2. Jacinta, thank you for your comments and kind words :). More than anything, I feel like my world has expanded because of unschooling. It's almost like standing on the edge of a cliff with arms wide open, scary but exhilarating at the same time. It isn't an easy place to stand, but I do feel it will be well worth it :). So you know, my hubs had to ease into this, as did I. Cheers to you and your family and thanks again.

  3. Thank you for this post and your honesty. How long have you been unschooling? Do the doubts ever go away I wonder? Or is that just a part of being a good parent? My confidence and doubts ebb and flow. This week there has been doubt... I find strength in your post. Strength in seeing the joy and happiness in my boys too.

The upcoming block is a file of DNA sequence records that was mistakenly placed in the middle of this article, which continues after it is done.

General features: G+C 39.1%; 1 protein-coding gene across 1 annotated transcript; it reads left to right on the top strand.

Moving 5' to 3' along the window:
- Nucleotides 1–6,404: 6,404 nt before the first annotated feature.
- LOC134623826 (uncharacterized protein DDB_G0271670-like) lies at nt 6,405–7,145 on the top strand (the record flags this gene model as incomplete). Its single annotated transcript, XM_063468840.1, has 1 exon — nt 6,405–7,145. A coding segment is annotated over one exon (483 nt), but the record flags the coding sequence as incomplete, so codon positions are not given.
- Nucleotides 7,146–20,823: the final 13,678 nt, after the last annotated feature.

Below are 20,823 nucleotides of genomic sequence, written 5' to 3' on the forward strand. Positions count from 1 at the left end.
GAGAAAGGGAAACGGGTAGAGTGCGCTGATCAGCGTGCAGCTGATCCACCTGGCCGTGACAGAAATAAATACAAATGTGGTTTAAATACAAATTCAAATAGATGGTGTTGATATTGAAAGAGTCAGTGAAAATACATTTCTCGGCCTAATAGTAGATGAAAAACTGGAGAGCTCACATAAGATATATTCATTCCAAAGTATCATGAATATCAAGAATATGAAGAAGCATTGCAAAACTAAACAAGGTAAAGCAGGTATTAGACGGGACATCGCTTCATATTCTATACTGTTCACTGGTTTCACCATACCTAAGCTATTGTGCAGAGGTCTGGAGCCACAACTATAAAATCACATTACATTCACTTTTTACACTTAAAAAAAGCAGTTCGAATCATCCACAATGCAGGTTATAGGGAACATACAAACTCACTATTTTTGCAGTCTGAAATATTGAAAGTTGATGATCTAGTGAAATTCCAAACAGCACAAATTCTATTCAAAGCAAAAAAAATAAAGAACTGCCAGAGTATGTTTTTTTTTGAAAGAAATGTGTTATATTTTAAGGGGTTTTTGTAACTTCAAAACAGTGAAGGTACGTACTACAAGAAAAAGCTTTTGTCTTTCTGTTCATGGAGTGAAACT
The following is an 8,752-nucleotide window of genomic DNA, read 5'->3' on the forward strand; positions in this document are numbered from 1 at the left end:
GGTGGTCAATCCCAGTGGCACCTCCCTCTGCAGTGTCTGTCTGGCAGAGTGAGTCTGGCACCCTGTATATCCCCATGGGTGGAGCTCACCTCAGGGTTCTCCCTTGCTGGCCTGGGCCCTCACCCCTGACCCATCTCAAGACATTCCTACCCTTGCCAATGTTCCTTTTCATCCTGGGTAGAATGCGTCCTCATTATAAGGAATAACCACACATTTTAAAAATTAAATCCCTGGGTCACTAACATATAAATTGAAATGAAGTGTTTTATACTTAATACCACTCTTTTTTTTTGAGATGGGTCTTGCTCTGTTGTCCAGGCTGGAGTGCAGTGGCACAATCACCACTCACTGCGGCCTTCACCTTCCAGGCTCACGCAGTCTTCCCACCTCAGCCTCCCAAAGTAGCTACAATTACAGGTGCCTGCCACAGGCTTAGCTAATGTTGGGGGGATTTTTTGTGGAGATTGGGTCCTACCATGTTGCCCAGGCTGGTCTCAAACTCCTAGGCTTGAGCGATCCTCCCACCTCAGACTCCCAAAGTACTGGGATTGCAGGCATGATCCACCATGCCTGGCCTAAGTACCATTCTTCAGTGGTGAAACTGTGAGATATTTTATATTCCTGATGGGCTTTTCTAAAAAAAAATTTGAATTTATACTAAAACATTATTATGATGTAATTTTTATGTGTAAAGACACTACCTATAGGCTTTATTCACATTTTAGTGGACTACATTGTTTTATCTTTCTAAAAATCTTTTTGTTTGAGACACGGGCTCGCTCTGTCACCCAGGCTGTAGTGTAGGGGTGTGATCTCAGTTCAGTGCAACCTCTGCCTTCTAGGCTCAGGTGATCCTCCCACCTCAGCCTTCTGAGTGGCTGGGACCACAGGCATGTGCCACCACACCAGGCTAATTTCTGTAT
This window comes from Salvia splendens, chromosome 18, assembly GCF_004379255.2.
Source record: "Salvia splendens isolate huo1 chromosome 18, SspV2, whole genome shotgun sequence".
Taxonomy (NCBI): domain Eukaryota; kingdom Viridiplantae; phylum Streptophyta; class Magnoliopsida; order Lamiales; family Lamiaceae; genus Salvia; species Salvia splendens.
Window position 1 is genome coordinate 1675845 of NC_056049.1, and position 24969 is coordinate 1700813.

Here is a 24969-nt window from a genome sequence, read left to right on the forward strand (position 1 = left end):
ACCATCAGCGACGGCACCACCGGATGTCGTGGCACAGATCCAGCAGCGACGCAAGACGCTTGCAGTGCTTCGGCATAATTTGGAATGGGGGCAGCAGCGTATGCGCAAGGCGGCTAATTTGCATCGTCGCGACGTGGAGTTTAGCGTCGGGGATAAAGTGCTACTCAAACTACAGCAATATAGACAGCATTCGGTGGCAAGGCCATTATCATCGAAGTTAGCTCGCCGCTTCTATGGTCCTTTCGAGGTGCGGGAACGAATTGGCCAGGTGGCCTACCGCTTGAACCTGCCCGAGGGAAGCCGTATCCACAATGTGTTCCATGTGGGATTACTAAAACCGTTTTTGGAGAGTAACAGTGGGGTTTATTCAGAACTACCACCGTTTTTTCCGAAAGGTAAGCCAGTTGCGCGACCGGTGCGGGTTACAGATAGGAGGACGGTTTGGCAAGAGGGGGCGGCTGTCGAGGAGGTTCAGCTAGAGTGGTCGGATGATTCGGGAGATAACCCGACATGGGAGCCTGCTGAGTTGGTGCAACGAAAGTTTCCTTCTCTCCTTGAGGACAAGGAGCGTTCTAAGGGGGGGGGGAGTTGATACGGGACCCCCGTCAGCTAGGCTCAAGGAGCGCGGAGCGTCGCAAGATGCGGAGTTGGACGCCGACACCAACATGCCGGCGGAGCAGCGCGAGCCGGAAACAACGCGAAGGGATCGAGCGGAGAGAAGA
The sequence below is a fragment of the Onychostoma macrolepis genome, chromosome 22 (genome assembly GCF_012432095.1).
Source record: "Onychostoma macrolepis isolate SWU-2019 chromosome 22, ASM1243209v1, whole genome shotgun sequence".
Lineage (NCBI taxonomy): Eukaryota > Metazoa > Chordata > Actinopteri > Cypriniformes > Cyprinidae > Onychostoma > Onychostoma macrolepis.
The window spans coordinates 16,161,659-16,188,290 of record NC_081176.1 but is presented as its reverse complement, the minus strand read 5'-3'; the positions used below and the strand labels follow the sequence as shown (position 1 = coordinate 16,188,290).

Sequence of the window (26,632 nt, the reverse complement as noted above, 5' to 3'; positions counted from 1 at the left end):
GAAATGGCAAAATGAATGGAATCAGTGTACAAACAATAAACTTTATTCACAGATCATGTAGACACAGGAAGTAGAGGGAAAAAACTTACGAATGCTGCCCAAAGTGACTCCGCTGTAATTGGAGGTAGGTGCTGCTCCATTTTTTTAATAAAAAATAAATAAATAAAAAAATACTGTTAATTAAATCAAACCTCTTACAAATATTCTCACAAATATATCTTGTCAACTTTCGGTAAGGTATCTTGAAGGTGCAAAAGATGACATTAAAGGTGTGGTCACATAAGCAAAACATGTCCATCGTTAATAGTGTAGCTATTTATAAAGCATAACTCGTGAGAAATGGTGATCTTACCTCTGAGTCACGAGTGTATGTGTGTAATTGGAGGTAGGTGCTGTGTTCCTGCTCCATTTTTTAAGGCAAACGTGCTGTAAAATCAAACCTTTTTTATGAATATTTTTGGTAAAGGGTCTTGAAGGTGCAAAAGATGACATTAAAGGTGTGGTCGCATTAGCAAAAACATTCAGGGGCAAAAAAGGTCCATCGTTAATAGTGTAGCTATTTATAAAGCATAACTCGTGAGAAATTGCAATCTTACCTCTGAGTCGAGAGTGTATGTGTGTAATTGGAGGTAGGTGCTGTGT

4. I can relate to everything you write here.
    Unschooling is a journey of faith, faith in what we deeply believe and faith in our kids and their own dreams.
    It is hard to let go of the doubts, I struggle with all the same ones you do!
    But it has been so worth it for our family. As you say, it brings out the kids talents and passions and that is wonderful to see.

  5. I obsess,too. Not fun when you're fretting about something. :/
    But I'm learning to let go of that, too.

    I think (hmmmm, well, right this minute, anyway) that my fears are lessening, because I'm learning to pay attention to my questions. I learning to be mindful of my own concerns and questions... and then I simply address them. I ask my children. I investigate. I fix the problem before it becomes some huge, looming thing.
    So there is some comfort in that. I can trust myself to deal with things. That's pretty cool.
    So maybe it gets a little easier. :)